Today I am happy to be on the tour with M J Lee and his fourth book in the series Jayne Sinclair Genealogical Mystery The Vanished Child. I was attracted to the book by its distinctive sandy cover showing a seemingly barren land, cross monument and smiling boy as well as its blurb. I was left heartbroken and shocked when I watched the film Oranges and Sunshine based on a true story which covered the same time period so I was intrigued on reading another viewpoint on the dark time in our history.
The Vanished Child by M J Lee
Title: The Vanished Child
Author: M J Lee
Purchase Link – myBook.to/vanishedchild
What would you do if you discovered you had a brother you never knew existed?
On her deathbed, Freda Duckworth confesses to giving birth to an illegitimate child in 1944 and temporarily placing him in a children’s home. She returned later but he had vanished.
What happened to the child? Why did he disappear? Where did he go?
Jayne Sinclair, genealogical investigator, is faced with lies, secrets, and one of the most shameful episodes in recent history as she attempts to uncover the truth.
Can she find the vanished child?
This book is the fourth in the Jayne Sinclair Genealogical Mystery series, but can be read as a standalone novel.
Every childhood lasts a lifetime.
On the surface this book appears to be a light mystery; M J Lee’s gentle writing style is easy to read and quickly draws you into the story but the heartbreaking and traumatic thread running throughout when investigations reveal a murky secret in our recent history make it a deeper and more important book to read. It is a secret everyone should know about. Tissues are required so grab some before you start.
The unusual premise of a genealogy mystery is fascinating. I have dabbled in searching for my own ancestors online and know how addictive unearthing stories can be. There are so many things you can find and it is clever to blend this into fiction. Though this book is part of a series, it was easy to slip into the characters lives without reading the previous books and I developed a connection with both protagonists Jayne Sinclair, the genealogical investigator and Harry, the vanished child she is hunting for. These connections are important as they make you care. I enjoyed Jayne Sinclair as a character but it was Harry’s story who made me turn the pages. He is migrated to Australia as part of Britain’s shameful scheme, Child Migration Programme. Between 1920 and 1970’s more than 130,000 children former colonies especially Australia and Canada by churches and charities. The aim was to populate the Instead of the better life they were promised many were sent into hard labour or servitude* It is a difficult subject to write about but M J Lee dealt with it sensitively and obviously well researched.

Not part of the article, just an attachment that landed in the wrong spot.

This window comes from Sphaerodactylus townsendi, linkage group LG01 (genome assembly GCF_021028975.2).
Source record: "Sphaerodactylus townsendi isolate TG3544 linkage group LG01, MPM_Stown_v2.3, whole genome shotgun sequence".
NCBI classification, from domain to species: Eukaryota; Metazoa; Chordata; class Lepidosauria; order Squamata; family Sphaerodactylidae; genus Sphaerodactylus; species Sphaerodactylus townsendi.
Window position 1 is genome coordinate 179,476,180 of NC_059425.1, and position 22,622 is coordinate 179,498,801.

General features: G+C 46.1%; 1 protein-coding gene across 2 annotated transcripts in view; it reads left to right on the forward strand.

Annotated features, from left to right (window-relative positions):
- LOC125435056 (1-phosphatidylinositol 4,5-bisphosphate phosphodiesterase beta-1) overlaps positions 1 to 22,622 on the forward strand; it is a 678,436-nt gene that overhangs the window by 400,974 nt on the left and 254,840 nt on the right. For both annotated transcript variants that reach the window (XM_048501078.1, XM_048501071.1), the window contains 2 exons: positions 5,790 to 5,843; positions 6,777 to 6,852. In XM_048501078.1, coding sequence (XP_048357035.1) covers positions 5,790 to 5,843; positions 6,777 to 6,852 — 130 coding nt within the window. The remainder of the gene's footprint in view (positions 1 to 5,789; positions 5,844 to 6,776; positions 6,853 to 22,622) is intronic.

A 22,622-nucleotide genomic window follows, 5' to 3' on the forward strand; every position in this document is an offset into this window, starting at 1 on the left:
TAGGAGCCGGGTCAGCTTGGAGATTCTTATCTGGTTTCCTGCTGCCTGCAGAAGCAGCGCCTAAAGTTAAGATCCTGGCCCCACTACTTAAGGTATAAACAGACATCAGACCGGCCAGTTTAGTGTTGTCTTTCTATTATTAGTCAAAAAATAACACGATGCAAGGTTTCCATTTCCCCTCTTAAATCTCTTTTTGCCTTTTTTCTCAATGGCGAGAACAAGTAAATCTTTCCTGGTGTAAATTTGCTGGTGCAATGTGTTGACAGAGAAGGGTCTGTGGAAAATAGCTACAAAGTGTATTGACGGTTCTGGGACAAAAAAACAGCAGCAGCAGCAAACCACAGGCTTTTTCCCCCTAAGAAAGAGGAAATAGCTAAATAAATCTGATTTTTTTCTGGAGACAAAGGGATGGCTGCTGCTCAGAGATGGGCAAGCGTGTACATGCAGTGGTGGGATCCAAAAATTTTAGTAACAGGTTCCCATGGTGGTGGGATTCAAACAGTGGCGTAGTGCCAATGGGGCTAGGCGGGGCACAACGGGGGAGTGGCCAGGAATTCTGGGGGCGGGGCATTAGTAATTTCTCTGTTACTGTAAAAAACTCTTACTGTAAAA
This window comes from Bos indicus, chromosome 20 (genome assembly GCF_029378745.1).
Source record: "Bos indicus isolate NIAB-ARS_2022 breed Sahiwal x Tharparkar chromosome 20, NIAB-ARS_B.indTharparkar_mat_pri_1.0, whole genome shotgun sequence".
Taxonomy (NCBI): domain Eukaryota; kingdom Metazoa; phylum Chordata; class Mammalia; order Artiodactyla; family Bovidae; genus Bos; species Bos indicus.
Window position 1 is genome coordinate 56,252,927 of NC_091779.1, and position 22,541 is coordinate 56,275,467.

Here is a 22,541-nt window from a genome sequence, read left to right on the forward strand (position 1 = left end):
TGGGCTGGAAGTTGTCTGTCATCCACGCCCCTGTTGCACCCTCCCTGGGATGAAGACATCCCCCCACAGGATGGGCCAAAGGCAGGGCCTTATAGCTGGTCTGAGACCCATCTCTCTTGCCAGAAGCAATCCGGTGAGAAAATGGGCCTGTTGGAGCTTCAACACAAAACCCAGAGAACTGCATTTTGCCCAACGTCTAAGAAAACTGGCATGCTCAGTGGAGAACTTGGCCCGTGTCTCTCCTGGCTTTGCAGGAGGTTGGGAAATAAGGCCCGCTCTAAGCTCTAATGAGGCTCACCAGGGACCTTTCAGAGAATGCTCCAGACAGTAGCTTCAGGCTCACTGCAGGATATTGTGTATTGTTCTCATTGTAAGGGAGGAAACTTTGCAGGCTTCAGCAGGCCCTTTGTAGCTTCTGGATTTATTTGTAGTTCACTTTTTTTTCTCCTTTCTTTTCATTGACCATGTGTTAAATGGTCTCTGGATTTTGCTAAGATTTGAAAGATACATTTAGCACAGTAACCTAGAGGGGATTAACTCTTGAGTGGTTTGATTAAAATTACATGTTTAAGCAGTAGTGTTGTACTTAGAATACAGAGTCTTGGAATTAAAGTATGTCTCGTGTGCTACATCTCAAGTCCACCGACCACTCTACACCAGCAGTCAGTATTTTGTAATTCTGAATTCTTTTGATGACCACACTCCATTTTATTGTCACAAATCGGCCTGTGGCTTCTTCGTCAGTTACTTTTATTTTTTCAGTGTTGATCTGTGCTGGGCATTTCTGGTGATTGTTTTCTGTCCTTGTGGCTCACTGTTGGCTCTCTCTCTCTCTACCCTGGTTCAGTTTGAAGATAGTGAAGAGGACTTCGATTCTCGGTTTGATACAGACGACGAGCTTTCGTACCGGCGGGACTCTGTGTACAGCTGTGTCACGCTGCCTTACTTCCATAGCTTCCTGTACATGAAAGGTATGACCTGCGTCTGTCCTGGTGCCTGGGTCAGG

Would I recommend?
The Vanished Child is well worth reading and several more books have been added to my TBR.
Martin has spent most of his adult life writing in one form or another. As a University researcher in history, he wrote pages of notes on reams of obscure topics. As a social worker with Vietnamese refugees, he wrote memoranda. And, as the creative director of an advertising agency, he has written print and press ads, TV commercials, short films and innumerable backs of cornflakes packets and hotel websites.
He has spent 25 years of his life working outside the North of England. In London, Hong Kong, Taipei, Singapore, Bangkok and Shanghai, winning awards from Cannes, One Show, D&AD, New York and London Festivals, and the United Nations.
When he’s not writing, he splits his time between the UK and Asia, taking pleasure in playing with his daughter, researching his family history, single-handedly solving the problem of the French wine lake and wishing he were George Clooney.
Social Media Links –
Twitter – https://twitter.com/WriterMJLee
Facebook – https://www.facebook.com/writermjlee
Thank you Rachel’s Random Resources and M J Lee for allowing me to read this book in exchange for my honest, unbiased opinion.